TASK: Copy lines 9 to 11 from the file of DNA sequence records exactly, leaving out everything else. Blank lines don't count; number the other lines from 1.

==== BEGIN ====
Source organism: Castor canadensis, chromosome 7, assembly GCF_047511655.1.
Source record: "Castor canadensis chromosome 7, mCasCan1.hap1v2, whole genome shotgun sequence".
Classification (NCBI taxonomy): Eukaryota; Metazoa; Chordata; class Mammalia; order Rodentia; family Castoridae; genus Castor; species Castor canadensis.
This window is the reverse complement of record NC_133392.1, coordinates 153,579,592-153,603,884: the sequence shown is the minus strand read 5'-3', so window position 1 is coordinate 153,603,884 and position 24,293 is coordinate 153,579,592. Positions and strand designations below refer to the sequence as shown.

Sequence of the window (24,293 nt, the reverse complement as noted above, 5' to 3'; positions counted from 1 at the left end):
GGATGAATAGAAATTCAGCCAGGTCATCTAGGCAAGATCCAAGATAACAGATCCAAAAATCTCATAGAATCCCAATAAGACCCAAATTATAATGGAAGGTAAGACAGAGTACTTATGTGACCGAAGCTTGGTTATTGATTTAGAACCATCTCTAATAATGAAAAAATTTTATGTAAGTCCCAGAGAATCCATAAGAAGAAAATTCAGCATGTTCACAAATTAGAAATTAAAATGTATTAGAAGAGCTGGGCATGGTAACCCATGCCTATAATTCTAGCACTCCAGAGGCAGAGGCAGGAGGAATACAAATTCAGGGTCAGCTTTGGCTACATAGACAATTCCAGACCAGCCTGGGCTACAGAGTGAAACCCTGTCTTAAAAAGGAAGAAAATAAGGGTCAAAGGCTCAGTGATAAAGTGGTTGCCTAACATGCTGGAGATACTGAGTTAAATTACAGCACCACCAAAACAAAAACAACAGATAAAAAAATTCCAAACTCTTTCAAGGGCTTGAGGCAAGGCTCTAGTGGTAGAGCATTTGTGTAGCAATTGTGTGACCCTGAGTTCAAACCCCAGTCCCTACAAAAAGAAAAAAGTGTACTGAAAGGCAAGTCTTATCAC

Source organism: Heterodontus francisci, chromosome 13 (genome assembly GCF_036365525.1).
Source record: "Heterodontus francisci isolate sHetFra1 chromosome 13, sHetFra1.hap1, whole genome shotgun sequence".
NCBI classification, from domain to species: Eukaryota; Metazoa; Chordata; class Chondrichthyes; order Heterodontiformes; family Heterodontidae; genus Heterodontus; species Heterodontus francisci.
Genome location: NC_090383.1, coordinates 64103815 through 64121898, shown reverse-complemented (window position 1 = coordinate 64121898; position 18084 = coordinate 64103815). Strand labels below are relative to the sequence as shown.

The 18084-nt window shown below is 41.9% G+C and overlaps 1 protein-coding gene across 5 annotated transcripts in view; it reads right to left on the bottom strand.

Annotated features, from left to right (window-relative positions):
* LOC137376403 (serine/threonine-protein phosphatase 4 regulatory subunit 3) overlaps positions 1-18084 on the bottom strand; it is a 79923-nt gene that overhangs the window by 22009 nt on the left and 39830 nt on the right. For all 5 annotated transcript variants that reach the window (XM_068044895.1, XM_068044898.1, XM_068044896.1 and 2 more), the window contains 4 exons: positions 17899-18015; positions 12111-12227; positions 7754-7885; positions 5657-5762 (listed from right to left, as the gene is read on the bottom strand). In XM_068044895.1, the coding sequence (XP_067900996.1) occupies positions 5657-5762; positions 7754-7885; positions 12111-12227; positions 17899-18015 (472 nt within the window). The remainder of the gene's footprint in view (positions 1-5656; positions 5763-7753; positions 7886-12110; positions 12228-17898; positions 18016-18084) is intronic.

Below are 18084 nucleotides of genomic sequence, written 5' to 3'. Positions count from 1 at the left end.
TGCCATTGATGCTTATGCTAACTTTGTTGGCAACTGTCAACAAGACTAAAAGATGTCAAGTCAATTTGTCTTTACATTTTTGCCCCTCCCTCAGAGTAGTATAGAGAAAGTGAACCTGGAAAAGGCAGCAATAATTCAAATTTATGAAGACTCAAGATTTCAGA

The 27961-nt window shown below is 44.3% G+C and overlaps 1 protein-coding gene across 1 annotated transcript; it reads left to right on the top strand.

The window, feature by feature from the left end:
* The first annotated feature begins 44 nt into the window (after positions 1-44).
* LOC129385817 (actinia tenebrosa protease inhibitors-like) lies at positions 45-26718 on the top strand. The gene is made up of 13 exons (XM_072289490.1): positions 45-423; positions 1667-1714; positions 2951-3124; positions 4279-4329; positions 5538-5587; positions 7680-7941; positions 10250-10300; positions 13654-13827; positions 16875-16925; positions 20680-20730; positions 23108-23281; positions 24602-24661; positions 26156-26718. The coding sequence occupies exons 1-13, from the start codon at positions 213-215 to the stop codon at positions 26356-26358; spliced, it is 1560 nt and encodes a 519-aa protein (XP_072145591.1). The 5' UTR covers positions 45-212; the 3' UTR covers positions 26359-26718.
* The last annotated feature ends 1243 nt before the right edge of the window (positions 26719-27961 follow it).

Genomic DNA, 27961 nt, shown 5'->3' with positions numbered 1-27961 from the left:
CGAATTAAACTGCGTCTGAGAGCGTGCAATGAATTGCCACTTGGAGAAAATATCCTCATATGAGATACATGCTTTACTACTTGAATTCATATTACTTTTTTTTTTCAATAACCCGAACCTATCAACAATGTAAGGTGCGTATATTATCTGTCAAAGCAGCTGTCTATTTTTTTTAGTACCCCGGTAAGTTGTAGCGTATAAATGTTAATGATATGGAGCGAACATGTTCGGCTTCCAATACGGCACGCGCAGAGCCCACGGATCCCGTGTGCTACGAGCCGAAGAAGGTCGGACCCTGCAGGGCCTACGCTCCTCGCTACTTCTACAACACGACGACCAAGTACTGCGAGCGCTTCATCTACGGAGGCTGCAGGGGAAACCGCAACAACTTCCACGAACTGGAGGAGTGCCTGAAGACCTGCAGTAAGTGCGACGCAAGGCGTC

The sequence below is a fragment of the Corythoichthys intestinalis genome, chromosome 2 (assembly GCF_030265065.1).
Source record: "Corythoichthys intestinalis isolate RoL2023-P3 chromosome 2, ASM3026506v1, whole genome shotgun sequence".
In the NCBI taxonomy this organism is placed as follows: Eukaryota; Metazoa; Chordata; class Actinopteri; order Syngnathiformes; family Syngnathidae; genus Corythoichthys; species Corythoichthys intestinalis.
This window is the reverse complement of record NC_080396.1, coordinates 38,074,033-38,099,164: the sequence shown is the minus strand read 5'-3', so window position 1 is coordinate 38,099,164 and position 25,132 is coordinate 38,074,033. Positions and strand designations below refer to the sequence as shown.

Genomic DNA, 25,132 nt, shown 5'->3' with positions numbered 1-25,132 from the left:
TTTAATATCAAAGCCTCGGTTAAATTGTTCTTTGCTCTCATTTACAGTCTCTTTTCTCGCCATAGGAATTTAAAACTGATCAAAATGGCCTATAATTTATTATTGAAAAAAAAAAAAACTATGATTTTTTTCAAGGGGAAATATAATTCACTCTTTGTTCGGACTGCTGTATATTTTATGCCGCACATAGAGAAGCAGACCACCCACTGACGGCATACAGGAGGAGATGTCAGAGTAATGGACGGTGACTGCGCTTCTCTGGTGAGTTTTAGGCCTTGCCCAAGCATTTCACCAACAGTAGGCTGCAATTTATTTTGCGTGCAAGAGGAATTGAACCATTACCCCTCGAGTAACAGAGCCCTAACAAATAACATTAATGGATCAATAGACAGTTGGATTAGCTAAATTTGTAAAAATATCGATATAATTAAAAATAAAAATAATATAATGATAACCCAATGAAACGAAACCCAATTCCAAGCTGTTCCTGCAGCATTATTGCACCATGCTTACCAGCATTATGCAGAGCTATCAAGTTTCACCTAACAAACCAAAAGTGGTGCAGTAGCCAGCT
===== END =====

NCBI classification, from domain to species: Eukaryota; Metazoa; Chordata; class Chondrichthyes; order Heterodontiformes; family Heterodontidae; genus Heterodontus; species Heterodontus francisci.
Genome location: NC_090383.1, coordinates 64103815 through 64121898, shown reverse-complemented (window position 1 = coordinate 64121898; position 18084 = coordinate 64103815). Strand labels below are relative to the sequence as shown.

The 18084-nt window shown below is 41.9% G+C and overlaps 1 protein-coding gene across 5 annotated transcripts in view; it reads right to left on the bottom strand.